The emergence of oral-administered small molecules in multiple sclerosis (MS) therapeutics affords patients potential benefits of improved adherence, convenience, and increased effectiveness within a therapeutic area, which has otherwise benefited predominantly from injectable disease-modifying medicines for several decades. Switching from injectable to oral MS treatment may also improve treatment persistence.1 Siponimod (BAF312) is an oral investigational drug, a selective sphingosine 1-phosphate (S1P1,5) receptor modulator,2,3 currently in phase 3 clinical trials for secondary progressive MS (ClinicalTrials.gov Identifier: NCT01665144). Siponimod bears similarities with fingolimod, an S1P1,3,4,5 receptor modulator and first-in-class oral medication approved in the United States in 2010 for relapsing remitting MS (RRMS).4 Because of more selective modulation of S1P receptors, it is important to understand whether the pharmacokinetic profile of siponimod offers improved efficacy and safety.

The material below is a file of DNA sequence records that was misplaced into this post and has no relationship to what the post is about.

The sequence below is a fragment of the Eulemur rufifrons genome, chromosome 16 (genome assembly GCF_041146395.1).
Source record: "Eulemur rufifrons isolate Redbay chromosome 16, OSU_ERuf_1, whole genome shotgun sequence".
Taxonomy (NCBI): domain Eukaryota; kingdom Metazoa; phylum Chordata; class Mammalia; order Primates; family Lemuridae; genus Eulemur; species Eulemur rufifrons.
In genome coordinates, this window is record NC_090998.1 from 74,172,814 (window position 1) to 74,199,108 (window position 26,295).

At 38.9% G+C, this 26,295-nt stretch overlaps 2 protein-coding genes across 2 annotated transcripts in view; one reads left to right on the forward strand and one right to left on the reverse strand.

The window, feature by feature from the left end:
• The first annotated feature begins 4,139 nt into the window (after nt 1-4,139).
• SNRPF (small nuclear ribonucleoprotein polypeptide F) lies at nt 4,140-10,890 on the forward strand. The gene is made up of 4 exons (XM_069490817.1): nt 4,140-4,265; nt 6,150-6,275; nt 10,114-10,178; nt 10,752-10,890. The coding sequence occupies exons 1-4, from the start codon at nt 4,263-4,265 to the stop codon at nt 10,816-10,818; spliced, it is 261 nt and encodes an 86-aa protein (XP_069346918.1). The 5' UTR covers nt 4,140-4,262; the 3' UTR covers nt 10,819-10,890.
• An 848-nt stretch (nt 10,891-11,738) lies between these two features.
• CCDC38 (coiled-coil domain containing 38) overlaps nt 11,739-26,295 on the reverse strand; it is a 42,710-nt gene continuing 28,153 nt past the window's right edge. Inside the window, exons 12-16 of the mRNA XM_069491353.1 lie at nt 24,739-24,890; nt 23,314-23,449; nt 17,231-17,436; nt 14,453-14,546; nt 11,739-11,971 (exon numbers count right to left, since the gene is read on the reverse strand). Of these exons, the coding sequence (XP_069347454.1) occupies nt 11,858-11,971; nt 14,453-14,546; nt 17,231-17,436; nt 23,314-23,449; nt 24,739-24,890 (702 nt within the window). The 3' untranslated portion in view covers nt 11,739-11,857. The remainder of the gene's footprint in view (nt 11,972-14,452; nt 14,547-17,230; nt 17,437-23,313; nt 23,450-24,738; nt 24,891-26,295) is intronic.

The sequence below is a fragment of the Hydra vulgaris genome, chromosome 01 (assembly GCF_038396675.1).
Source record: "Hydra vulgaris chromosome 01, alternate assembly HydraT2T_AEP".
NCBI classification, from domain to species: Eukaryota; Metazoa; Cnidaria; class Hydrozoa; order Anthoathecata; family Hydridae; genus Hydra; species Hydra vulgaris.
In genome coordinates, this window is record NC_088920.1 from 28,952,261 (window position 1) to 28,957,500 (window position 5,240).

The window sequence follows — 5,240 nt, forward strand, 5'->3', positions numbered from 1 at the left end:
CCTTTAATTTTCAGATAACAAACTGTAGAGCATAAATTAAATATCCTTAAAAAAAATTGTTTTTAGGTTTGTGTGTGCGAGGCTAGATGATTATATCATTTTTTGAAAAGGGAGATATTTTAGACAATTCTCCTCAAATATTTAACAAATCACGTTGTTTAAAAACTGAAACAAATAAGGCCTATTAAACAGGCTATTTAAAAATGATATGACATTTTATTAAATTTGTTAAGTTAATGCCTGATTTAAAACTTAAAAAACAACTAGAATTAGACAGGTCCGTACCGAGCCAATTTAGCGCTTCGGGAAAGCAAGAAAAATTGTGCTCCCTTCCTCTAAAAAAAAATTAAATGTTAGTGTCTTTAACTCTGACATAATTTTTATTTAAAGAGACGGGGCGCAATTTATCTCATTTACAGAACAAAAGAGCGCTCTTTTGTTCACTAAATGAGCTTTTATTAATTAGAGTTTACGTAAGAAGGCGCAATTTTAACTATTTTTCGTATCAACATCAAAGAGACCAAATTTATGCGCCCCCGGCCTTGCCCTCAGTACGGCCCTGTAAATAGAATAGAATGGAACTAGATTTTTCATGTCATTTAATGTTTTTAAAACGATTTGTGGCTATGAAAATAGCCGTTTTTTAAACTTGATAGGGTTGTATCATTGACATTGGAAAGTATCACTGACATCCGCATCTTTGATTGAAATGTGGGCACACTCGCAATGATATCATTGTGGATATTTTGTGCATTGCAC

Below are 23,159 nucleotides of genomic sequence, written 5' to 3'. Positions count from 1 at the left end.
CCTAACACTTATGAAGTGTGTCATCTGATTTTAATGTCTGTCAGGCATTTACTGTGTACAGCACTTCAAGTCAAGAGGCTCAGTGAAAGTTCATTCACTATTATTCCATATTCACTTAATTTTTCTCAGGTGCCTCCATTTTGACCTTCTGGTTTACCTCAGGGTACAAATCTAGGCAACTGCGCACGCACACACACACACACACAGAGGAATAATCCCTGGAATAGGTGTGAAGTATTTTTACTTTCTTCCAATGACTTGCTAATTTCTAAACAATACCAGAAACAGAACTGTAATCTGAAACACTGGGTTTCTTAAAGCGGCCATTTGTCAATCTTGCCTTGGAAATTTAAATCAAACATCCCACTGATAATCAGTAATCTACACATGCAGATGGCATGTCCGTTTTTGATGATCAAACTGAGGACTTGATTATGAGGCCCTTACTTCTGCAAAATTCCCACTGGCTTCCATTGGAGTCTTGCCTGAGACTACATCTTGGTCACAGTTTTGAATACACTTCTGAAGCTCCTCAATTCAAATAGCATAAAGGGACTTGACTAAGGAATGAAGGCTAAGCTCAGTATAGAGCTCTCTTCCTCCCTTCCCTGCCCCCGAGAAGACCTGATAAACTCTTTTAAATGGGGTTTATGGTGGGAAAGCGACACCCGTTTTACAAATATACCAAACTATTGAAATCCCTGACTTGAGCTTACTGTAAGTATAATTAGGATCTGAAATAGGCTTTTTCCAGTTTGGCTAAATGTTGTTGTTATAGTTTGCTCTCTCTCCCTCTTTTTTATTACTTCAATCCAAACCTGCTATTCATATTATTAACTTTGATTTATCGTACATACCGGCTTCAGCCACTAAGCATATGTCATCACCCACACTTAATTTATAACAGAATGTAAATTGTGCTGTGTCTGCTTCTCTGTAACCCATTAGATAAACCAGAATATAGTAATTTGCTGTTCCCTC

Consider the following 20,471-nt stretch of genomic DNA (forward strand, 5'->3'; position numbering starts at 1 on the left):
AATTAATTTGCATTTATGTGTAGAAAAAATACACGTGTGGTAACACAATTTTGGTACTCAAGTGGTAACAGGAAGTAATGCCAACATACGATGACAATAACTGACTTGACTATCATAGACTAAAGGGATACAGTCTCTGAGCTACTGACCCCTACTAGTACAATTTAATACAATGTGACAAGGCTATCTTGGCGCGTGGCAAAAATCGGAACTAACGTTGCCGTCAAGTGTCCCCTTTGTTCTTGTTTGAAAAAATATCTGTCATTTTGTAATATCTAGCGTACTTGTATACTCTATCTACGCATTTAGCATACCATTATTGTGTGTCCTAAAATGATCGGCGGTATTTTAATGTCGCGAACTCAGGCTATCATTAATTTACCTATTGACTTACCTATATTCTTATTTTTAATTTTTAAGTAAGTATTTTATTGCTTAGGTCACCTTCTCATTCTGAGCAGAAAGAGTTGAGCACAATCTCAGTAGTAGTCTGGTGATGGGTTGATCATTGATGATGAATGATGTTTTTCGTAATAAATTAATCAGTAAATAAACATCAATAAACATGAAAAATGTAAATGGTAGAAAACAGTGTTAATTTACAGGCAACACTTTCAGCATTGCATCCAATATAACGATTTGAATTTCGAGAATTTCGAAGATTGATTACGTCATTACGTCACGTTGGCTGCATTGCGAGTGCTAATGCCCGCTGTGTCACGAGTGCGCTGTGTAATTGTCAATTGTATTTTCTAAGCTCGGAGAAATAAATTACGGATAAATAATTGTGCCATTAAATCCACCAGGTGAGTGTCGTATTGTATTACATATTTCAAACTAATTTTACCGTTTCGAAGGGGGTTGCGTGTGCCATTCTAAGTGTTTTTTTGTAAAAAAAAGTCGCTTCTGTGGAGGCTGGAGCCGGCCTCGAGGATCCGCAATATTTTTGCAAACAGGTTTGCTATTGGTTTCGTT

Hammond ER. Perspectives on Safety and Efficacy—The BOLD Phase 2 Extension Study of Siponimod in Relapsing-Remitting Multiple Sclerosis. JAMA Neurol. 2016;73(9):1052–1054. doi:10.1001/jamaneurol.2016.2284
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